Updated Dec. 13, 2019:
On Dec. 11, Washington Supreme Court Chief Justice Mary E. Fairhurst notified the MCLE Board chair that the Court had reviewed the suggested amendments to APR 11 at its Dec. 4 En Banc Administrative Conference and voted to decline the proposed rule change.
Updated Oct. 16, 2019:
The Washington Supreme Court Mandatory Continuing Legal Education (MCLE) Board voted unanimously on Oct. 4 to forward its recommended amendments to Admissions and Practice Rule (APR) 11 to the Washington Supreme Court.
In a 5-0 vote (one board member was absent, and there is one vacant position on the seven-member board), the MCLE Board will recommend to the MCLE Board’s suggested APR amendment that WSBA members complete at least three credits, one credit each, of their six required ethics credits in the topics of equity, inclusion and the mitigation of bias; mental health and addiction; and technology education focusing on digital security. The MCLE Board submitted its recommendations to the Court by the Oct. 15 deadline. If adopted as suggested, the new CLE requirements will go into implementation for members in the 2022-2024 reporting period (WSBA members report their CLE credits once every three years).
On Sept. 27 a member of the MCLE Board presented those suggested amendments to the WSBA Board of Governors. The Board of Governors voted 7-5 on an alternative course of action in lieu of endorsing the recommendations.
Reiterating its full support for efforts for members to be knowledgeable and accountable in the proposed MCLE topics, the Board of Governors cited several concerns: the significant portion of members who disfavor a prescribed menu of ethics topics, the inability of some members to access high-quality CLEs in these topics, the fear that this could open the door for more CLE requirements in the future, and doubt about the actual effectiveness of forced ethics education, given the pushback. Therefore, instead of supporting the proposal, a majority voted to commit WSBA to annually producing and providing members three credit hours of free CLE offerings—both live and on-demand—covering each of the three ethics topics, without making the credits mandatory.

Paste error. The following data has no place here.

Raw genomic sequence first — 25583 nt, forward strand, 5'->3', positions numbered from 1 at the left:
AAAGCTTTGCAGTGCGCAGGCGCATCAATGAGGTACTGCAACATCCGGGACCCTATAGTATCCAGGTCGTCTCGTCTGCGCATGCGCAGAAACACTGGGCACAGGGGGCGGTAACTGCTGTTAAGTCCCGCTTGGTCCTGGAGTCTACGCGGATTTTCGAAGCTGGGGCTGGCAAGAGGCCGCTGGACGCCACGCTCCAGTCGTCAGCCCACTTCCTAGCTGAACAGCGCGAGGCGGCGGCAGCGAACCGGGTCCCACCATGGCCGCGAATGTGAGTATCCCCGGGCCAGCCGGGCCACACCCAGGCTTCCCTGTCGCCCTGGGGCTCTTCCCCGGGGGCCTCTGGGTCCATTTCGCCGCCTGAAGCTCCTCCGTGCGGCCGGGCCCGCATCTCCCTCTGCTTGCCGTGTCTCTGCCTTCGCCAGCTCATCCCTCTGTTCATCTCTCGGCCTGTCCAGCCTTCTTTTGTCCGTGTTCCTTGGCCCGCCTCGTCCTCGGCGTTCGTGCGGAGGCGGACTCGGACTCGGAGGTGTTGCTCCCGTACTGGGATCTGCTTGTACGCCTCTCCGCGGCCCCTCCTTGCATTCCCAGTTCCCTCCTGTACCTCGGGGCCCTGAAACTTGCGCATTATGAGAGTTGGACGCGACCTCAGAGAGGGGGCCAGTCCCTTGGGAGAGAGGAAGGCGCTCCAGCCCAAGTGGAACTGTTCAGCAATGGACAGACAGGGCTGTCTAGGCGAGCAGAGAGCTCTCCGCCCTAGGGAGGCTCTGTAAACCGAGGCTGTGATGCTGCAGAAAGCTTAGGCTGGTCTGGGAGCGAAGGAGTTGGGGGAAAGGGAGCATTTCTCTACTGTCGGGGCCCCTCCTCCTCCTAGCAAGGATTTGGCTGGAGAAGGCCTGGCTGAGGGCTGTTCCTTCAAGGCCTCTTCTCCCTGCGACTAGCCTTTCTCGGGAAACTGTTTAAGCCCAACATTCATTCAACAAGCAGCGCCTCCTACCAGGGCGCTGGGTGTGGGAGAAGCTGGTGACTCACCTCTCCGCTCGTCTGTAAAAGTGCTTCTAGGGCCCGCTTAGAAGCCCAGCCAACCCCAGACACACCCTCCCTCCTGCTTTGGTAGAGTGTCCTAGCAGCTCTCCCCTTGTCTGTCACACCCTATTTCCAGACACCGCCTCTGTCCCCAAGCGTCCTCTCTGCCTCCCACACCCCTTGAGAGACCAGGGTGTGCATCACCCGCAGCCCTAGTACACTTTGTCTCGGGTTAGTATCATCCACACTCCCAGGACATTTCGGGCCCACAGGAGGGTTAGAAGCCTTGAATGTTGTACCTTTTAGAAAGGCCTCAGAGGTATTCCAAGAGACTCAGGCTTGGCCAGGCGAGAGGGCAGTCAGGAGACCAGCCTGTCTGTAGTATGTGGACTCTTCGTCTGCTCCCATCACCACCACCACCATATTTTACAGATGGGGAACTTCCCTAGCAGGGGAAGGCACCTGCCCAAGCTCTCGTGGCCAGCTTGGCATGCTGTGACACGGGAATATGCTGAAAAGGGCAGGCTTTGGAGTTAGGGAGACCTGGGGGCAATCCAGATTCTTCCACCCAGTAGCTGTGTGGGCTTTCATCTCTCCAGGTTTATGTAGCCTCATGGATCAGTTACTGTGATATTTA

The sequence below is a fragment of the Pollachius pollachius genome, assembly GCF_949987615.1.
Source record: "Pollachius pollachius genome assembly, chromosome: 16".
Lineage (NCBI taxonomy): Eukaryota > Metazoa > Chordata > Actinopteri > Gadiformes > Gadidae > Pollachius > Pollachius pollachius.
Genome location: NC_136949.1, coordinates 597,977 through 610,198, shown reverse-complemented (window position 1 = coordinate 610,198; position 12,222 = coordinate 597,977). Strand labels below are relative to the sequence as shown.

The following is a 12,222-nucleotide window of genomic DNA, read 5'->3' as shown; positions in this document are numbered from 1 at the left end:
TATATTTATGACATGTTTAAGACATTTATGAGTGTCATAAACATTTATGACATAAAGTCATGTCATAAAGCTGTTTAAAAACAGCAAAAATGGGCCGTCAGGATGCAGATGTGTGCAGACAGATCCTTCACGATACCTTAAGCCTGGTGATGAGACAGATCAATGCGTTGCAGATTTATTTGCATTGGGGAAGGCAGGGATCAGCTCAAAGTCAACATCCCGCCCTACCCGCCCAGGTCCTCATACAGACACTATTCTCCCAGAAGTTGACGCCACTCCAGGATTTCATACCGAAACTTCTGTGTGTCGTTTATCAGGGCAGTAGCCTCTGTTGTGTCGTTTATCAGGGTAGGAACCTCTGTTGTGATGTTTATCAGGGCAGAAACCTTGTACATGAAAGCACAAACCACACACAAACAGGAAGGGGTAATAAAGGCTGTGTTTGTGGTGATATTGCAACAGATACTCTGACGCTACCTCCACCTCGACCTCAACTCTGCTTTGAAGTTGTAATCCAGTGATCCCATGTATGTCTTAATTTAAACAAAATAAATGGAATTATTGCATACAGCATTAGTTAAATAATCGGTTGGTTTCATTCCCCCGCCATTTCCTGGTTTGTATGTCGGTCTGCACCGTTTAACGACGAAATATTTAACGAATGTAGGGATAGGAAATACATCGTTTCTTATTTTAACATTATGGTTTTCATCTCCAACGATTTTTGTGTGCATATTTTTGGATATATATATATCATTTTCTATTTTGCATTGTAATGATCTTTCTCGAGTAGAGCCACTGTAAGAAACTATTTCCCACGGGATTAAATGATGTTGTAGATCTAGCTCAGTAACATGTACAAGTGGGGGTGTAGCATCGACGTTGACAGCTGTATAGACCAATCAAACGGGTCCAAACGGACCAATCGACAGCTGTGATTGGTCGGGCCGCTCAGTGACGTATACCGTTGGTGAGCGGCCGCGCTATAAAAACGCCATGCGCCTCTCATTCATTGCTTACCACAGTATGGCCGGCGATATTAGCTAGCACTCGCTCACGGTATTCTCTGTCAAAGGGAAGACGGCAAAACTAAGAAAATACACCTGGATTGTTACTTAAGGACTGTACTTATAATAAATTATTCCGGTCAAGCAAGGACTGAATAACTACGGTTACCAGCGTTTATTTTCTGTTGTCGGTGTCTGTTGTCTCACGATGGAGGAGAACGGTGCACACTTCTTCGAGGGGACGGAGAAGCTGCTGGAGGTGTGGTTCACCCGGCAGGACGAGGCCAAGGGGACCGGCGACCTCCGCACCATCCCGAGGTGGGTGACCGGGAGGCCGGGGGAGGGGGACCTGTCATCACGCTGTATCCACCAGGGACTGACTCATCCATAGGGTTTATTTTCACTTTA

“We believe our solution is the stronger alternative and a true win-win for the public, our members, and the integrity of the legal profession,” said WSBA President Rajeev Majumdar.
District 2 Governor Carla Higginson questioned whether the proposed amendments met the requirements of APR 11, specifically in enhancing service to clients and protecting the public. “I suggest to you that it does not,” Higginson said, adding she felt it was important to consider comments from members who were in opposition to the recommendations.
Not all governors held the same view and several sided with the MCLE Board and supporters of the recommended amendment who have said the change to require these CLE topics is long overdue, will enhance the practice of law, and benefit members of the public in a state that is increasingly diverse and given the known potential for unconscious bias to disproportionately affect people from marginalized groups.